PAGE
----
The opening night of “Smokey Joe’s CafÃ©” was marked by high-energy choreography, classic rock ‘n’ roll music and retro costumes.
“It feels like a party in here, and that’s exactly what it is,” said Valencia Matthews, director of Florida A&M theatre and performance. Matthews welcomed the audience before the show began, inviting everyone to have a good time.
The revue’s 13-member cast quickly set the tone of the evening as the mid-tempo opening number quickly transformed into a fast-paced tune.
Unlike most plays, “Smokey Joe’s CafÃ©” had no dialogue throughout the duration of the show and no central plot. Instead, storylines developed and ended throughout the course of each song performed. None of the characters had names.
When performers were on stage, yet not actively singing or dancing, they often held still, photograph-like poses. Spotlights assisted the cast in transitioning from one tune to the next.
The original “Smokey Joe’s CafÃ©” ran on Broadway for 13 years and was nominated for seven Tony Awards. Florida A&M’s Essential Theatre performed a truncated version bearing most of the original show’s features.
Michelle Robinson, director of the performance, said she intentionally kept the original elements of the show, following Broadway protocol.
“Broadway has strict rules about adapting any of its shows,” said Robinson. “You can’t add any tunes not in the original show.”
Robinson said she kept the original choreography to challenge the Essential Theatre’s student performers.
Tunes radiated throughout the evening with tales of falling in love too quickly, not falling in love at all and, naturally, being scorned by love. Other tunes focused on female empowerment, travel and religion.
The show had familiar tunes including “I’m a Woman” and “Jailhouse Rock.”
Deborah Oliver, 37, a Tallahassee resident, said the all-female performance of “I’m a Woman” was her favorite of the evening. “It’s the story of my life and every other woman I know,” Oliver said.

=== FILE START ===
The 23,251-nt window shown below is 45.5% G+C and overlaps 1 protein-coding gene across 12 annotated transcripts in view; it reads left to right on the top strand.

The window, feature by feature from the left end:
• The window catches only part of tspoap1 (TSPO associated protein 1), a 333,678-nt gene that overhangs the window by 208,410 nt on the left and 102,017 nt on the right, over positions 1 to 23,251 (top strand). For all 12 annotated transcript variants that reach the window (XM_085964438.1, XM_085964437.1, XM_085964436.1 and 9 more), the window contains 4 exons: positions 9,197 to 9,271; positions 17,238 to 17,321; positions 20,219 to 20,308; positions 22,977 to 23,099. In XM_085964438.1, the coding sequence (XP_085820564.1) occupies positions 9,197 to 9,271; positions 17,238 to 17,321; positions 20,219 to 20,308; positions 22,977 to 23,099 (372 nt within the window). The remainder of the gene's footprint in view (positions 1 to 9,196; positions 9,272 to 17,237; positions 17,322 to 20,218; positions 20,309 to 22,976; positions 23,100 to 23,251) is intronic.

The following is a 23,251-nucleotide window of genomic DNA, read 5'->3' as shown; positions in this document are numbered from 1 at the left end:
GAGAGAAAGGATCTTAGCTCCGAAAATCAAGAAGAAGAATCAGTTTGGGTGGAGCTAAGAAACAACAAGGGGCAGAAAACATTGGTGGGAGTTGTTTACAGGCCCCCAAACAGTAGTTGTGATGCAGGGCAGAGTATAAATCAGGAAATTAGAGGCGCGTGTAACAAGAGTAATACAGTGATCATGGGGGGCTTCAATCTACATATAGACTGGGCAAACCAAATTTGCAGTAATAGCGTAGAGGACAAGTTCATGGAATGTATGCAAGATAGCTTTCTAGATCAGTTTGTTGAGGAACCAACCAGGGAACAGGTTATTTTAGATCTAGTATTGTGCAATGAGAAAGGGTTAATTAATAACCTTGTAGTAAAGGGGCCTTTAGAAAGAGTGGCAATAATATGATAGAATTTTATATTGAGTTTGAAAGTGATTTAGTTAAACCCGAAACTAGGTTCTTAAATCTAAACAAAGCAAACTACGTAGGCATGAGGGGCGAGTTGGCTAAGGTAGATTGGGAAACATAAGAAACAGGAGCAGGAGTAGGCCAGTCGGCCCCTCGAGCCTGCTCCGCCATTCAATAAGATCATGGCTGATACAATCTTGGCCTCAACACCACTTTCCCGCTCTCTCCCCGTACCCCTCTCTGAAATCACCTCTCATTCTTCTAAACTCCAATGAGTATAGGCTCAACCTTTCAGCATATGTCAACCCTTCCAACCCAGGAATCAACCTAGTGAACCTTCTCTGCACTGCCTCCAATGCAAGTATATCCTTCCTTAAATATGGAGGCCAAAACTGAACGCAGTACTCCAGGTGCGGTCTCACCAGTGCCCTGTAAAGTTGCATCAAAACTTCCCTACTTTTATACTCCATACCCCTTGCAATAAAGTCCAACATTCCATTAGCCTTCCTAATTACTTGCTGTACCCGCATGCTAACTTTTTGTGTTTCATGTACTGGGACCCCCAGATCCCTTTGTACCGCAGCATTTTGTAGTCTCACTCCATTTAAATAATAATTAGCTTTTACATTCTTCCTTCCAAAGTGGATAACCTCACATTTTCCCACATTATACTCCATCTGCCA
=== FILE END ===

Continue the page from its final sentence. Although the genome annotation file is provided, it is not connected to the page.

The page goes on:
Act I was highlighted by animated dance moves including shimmies, sashays,
head-bobbing and three-point turns.
Lisa Alexander, 21, a third-year math education student from Pembroke Pines, Fla., said she liked the evening’s fashion.
“I was so impressed. The ladies all wore heels for most of the show, and the men also wore dressy, hard-bottomed shoes,” Alexander said. “It was amazing they could all dance so well in those shoes. Not everyone can.”
Characters wore a wide variety of costumes ranging from casual retro skirts and oxfords to classic evening and formal wear.
During Act II, “I Who Have Nothing,” featured more intricate choreography. The moves included pirouettes, leaps, lines and extensions.
Other FAMU students like Kathleen Bien-AimÃ© enjoyed the performance.
Bien-AimÃ©, 19, a first-year biochemistry student from Pompano Beach, Fla., said she enjoyed the show.
“The show is filled with humorous scenes and love scenes,” Bien-AimÃ© described.
She said her favorite performance of the night was during the religious piece “Saved.”
“It was very inspirational to see,” she added.
Otis Clark, 22, a fourth-year music education and music industry student from Chester, S.C., said he loved the show.
“The performance was great,” Reece said. “The musicians and vocalists were very talented.”
The show winded down with the familiar old tune, “Stand By Me” as the cast interacted with the audience by clapping and dancing into the aisles of the theatre.
The performers exited the stage after a quick teaser of the song “Baby, That is Rock and Roll.”